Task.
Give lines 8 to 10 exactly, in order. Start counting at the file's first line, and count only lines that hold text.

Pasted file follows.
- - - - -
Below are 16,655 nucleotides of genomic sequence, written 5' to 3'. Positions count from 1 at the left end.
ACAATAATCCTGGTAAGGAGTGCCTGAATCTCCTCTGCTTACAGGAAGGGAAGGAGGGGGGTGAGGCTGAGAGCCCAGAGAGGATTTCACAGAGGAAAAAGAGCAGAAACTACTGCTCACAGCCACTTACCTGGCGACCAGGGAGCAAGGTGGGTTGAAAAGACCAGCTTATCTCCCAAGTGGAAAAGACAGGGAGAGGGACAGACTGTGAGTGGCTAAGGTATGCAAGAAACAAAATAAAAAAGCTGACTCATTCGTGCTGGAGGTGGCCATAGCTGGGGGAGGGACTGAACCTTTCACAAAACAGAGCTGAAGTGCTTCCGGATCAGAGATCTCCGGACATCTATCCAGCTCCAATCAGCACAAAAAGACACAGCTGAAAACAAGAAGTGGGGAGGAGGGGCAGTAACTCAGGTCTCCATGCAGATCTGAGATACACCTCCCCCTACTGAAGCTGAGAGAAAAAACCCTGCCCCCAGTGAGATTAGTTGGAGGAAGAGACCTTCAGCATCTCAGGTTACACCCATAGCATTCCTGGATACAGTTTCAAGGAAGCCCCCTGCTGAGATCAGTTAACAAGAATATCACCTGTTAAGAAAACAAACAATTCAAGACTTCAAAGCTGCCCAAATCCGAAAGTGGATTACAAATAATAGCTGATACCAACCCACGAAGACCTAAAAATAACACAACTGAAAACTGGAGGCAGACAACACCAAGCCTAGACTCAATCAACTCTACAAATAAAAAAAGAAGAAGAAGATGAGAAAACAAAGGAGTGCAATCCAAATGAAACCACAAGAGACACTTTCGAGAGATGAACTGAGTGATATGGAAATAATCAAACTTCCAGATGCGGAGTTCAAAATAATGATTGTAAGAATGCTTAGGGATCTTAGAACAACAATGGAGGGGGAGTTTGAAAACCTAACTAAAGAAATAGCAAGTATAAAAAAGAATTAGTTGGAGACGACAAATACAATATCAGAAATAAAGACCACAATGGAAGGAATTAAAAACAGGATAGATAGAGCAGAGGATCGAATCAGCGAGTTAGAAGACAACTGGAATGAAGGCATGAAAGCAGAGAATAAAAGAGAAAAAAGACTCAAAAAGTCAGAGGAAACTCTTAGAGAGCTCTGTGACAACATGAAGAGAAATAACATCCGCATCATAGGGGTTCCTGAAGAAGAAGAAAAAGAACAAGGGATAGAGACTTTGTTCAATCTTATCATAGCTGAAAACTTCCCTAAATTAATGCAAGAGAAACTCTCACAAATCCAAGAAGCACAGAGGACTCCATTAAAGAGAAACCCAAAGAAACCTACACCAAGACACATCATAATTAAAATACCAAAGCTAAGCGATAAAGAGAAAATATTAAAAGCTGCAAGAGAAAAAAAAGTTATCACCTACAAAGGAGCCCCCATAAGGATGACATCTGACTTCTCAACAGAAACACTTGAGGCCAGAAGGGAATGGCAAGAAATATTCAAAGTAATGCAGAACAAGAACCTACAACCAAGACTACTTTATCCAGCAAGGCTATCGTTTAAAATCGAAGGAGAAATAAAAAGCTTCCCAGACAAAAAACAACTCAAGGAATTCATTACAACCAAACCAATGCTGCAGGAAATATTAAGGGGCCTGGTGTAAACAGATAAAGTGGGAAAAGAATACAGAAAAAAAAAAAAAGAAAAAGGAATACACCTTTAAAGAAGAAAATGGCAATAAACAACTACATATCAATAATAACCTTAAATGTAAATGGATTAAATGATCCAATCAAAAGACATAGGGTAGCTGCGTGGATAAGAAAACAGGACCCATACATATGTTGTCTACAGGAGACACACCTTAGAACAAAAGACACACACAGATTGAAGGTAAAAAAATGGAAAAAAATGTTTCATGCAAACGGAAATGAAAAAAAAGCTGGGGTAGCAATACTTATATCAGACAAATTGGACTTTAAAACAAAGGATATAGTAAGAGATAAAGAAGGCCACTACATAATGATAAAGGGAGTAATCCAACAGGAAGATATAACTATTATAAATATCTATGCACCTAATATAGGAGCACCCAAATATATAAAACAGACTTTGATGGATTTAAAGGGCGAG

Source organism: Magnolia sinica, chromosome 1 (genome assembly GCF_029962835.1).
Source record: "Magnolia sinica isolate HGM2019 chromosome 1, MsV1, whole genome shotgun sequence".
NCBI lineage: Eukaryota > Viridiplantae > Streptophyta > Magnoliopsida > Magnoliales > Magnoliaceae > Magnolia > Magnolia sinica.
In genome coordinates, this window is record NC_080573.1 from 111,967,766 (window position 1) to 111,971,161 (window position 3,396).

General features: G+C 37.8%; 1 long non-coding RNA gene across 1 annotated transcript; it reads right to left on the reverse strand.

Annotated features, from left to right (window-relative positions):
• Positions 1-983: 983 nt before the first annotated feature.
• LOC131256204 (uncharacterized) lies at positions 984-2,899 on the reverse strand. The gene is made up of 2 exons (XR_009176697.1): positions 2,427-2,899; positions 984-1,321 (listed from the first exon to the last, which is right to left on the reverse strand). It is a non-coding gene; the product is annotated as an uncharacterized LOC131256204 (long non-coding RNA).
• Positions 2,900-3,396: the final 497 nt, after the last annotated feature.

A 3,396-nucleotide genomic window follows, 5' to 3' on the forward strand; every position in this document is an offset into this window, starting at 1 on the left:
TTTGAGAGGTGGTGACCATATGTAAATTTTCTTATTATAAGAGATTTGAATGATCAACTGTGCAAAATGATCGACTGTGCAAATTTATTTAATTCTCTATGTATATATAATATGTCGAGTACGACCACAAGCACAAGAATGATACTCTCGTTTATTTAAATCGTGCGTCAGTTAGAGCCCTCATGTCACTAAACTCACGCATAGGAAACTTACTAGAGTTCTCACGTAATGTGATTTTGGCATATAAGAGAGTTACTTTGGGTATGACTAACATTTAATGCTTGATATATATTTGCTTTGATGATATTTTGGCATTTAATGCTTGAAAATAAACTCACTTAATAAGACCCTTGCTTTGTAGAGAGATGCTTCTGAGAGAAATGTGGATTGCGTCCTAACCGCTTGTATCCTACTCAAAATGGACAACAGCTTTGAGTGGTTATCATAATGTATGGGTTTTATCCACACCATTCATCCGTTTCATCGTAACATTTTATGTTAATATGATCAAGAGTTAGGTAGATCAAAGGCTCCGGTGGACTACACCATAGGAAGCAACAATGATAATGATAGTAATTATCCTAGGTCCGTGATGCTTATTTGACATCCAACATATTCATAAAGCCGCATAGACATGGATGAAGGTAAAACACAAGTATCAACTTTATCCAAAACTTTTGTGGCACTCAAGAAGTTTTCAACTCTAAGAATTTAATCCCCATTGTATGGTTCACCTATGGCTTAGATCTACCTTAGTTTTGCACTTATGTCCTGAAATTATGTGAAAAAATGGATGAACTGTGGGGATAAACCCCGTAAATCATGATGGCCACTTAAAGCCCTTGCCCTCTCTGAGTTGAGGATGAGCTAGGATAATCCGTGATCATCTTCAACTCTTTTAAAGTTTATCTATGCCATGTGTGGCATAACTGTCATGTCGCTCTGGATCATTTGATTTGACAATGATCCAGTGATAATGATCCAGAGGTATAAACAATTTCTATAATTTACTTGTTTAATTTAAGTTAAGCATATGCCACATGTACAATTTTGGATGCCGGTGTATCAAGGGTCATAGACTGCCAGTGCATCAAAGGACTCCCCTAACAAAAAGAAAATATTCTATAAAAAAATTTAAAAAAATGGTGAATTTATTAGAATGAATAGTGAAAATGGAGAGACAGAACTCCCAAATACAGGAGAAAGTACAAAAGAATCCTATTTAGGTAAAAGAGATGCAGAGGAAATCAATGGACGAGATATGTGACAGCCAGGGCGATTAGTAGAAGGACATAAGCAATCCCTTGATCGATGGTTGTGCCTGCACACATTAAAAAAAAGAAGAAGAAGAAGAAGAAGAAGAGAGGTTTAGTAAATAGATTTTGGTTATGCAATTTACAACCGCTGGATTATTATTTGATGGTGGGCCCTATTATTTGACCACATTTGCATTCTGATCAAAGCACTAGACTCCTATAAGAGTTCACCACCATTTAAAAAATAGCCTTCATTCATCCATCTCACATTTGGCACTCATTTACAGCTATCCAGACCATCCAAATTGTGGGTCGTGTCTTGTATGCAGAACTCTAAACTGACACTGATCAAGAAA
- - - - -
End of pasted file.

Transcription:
Annotated features, from left to right (window-relative positions):
• Positions 1-983: 983 nt before the first annotated feature.
• LOC131256204 (uncharacterized) lies at positions 984-2,899 on the reverse strand. The gene is made up of 2 exons (XR_009176697.1): positions 2,427-2,899; positions 984-1,321 (listed from the first exon to the last, which is right to left on the reverse strand). It is a non-coding gene; the product is annotated as an uncharacterized LOC131256204 (long non-coding RNA).